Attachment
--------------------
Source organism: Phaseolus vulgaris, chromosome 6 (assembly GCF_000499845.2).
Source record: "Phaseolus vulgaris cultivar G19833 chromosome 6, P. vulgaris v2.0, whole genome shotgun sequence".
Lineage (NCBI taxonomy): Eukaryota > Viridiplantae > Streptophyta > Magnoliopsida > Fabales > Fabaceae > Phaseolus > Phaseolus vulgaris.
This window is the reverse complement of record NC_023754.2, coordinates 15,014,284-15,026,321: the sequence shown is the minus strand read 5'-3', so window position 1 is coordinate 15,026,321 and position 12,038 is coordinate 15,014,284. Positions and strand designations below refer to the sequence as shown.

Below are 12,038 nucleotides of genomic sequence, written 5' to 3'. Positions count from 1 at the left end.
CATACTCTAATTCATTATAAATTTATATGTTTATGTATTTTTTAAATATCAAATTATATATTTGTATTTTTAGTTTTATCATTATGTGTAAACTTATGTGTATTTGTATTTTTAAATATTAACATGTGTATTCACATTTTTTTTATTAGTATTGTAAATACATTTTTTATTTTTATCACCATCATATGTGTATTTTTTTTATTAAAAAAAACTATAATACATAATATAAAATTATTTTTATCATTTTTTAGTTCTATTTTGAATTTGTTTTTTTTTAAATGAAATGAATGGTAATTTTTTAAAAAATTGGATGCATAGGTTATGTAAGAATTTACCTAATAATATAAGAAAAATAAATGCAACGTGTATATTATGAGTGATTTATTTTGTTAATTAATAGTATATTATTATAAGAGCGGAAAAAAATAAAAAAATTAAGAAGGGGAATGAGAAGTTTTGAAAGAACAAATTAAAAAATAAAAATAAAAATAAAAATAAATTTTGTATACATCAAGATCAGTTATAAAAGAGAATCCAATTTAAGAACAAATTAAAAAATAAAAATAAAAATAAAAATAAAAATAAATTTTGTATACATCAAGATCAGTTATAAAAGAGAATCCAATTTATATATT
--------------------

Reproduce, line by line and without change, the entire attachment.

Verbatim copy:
Source organism: Phaseolus vulgaris, chromosome 6 (assembly GCF_000499845.2).
Source record: "Phaseolus vulgaris cultivar G19833 chromosome 6, P. vulgaris v2.0, whole genome shotgun sequence".
Lineage (NCBI taxonomy): Eukaryota > Viridiplantae > Streptophyta > Magnoliopsida > Fabales > Fabaceae > Phaseolus > Phaseolus vulgaris.
This window is the reverse complement of record NC_023754.2, coordinates 15,014,284-15,026,321: the sequence shown is the minus strand read 5'-3', so window position 1 is coordinate 15,026,321 and position 12,038 is coordinate 15,014,284. Positions and strand designations below refer to the sequence as shown.

Below are 12,038 nucleotides of genomic sequence, written 5' to 3'. Positions count from 1 at the left end.
CATACTCTAATTCATTATAAATTTATATGTTTATGTATTTTTTAAATATCAAATTATATATTTGTATTTTTAGTTTTATCATTATGTGTAAACTTATGTGTATTTGTATTTTTAAATATTAACATGTGTATTCACATTTTTTTTATTAGTATTGTAAATACATTTTTTATTTTTATCACCATCATATGTGTATTTTTTTTATTAAAAAAAACTATAATACATAATATAAAATTATTTTTATCATTTTTTAGTTCTATTTTGAATTTGTTTTTTTTTAAATGAAATGAATGGTAATTTTTTAAAAAATTGGATGCATAGGTTATGTAAGAATTTACCTAATAATATAAGAAAAATAAATGCAACGTGTATATTATGAGTGATTTATTTTGTTAATTAATAGTATATTATTATAAGAGCGGAAAAAAATAAAAAAATTAAGAAGGGGAATGAGAAGTTTTGAAAGAACAAATTAAAAAATAAAAATAAAAATAAAAATAAATTTTGTATACATCAAGATCAGTTATAAAAGAGAATCCAATTTAAGAACAAATTAAAAAATAAAAATAAAAATAAAAATAAAAATAAATTTTGTATACATCAAGATCAGTTATAAAAGAGAATCCAATTTATATATT